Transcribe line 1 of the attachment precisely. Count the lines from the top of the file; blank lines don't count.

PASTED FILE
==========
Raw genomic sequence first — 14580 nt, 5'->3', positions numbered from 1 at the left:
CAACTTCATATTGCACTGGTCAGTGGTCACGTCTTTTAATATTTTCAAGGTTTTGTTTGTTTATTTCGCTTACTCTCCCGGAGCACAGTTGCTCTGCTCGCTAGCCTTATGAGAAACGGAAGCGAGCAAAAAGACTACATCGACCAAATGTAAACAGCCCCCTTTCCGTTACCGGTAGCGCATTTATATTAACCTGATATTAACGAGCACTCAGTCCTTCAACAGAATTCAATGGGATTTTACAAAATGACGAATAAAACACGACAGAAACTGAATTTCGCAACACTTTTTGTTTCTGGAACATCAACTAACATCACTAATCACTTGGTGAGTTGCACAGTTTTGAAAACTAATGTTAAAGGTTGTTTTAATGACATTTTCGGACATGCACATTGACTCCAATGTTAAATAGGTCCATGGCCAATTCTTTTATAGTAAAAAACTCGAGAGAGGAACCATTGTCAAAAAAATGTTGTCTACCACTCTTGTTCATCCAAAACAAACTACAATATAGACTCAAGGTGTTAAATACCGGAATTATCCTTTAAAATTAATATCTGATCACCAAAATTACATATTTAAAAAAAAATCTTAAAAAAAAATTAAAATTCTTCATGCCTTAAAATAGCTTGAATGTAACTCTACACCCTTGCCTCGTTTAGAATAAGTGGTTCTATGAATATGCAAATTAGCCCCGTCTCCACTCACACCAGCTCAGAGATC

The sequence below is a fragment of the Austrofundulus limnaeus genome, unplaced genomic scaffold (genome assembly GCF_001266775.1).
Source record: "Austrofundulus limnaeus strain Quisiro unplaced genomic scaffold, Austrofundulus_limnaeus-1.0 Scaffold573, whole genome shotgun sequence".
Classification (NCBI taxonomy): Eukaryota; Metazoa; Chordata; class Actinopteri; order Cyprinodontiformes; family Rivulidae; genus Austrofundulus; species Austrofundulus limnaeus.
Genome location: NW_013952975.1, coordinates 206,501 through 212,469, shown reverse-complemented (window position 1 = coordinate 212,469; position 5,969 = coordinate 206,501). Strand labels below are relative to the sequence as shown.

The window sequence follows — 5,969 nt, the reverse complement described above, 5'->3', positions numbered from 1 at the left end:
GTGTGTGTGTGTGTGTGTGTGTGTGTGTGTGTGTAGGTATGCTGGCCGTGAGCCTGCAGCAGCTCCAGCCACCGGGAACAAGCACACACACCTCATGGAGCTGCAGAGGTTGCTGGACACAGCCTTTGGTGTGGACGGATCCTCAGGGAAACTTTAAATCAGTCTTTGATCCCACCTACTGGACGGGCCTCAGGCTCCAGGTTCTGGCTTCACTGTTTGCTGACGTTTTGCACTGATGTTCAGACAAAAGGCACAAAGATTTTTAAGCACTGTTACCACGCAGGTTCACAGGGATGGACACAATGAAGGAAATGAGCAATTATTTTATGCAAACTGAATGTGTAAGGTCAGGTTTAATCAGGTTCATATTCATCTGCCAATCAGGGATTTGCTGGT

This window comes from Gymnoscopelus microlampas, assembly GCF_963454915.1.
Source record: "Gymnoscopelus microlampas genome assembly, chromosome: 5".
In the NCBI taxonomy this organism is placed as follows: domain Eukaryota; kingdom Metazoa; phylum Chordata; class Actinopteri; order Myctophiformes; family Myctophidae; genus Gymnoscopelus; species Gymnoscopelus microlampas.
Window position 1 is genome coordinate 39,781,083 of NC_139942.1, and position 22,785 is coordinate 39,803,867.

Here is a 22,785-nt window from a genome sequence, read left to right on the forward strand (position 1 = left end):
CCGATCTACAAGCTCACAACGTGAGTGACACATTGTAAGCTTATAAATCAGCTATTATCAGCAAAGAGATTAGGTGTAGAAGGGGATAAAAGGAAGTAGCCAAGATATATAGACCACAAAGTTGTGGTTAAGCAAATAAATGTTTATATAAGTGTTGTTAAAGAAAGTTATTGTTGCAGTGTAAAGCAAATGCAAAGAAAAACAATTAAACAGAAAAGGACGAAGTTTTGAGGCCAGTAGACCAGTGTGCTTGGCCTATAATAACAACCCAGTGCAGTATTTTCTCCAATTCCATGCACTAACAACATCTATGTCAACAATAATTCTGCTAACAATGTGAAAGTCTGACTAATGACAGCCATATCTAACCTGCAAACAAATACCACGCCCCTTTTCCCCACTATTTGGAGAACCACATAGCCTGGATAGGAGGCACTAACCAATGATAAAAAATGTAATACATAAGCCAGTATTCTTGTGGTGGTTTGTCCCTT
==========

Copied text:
Raw genomic sequence first — 14580 nt, 5'->3', positions numbered from 1 at the left: